Largest theft of books by an individual

Largest theft of books by an individual
Who
Frede Møller-Kristensen
What
36,760,000 US dollar(s)
Where
Denmark (Copenhagen)
When
05 November 2003

The largest theft of books by an individual, as measured by the combined value of the books stolen, was carried out between 1967 and 1978 by Danish academic Frede Møller-Kristensen. He stole books from the Royal Danish Library, where he was Head Librarian in the Oriental Department. Møller-Kristensen was never caught and continued to work at the library until his retirement in 2000. He died of cancer in January 2003. In September 2003 one of the Royal Library's lost books was offered for sale, and investigators were able to trace the item back to Thomas Møller-Kristensen, the librarian's son. A police raid carried out on 5 November 2003 recovered 1,565 books from the homes of Frede Møller-Kristensen's widow, his son and his son's mother-in-law. Another 76 were determined to have been sold between 1998 and 2003. The combined value of these books was estimated at 206 million Krone ($36 million) in a Danish Royal Library report published on 5 January 2005.

As he died without ever having been discovered, the full extent of Møller-Kristensen's crimes remains unclear. He was remembered by his colleagues as a quiet but extremely knowledgeable man. An internal investigation carried out by the Royal Library determined that there are still 600 rare books, stolen from the library between 1967 and 1978, that remain missing. It is not clear if Møller-Kristensen was responsible for these additional thefts (the security at the library was relatively lax during this period) but if he was, that raises the total value stolen to 217 million Krone ($38 million).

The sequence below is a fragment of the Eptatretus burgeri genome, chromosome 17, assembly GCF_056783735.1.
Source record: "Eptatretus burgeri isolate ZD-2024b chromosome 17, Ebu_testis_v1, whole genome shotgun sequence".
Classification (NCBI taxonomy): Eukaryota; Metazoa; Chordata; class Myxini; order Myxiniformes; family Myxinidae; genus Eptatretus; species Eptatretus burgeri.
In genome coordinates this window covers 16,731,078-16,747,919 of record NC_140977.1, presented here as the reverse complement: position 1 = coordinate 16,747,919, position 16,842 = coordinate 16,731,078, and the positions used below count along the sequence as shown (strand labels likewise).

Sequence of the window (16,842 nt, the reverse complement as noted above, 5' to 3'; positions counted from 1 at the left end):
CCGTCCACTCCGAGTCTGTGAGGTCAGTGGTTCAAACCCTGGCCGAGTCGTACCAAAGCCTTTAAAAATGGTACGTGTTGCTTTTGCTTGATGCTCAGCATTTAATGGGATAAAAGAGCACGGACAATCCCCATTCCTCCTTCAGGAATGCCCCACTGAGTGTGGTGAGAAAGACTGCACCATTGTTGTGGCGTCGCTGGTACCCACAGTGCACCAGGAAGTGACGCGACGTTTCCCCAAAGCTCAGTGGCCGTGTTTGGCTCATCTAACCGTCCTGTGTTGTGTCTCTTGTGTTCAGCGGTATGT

The search of Møller-Kristensen's home turned up a substantial collection of bookbinding and restoration equipment, which had been used to remove or conceal the library marks from many of the books he had taken. From this, investigators concluded that Møller-Kristensen stole with the intention of reselling the books, but seems to have been too cautious to offer more than a handful of them for sale during his lifetime. Stolen antique books are famously extremely hard to fence, as the rarity that gives them value also makes them easy to identify.

The Møller-Kristensen family's stash was discovered after his son and daughter-in-law attempted to sell a copy of a 16th cenetury Italian novel called the Propalladia, not realising that only one complete example of this book was known to exist, at the Royal Library. When a rare book specialist at Christies, London, called the Royal Library to check the provenance of the book, the net quickly closed around the Møller-Kristensen family. In May 2004 Eva Møller-Kristensen (the librarian's widow), Thomas Møller-Kristensen (his son) and Silke Albrecht (his daughter-in-law) were sentenced to between two and three years in prison for attempting to sell stolen property.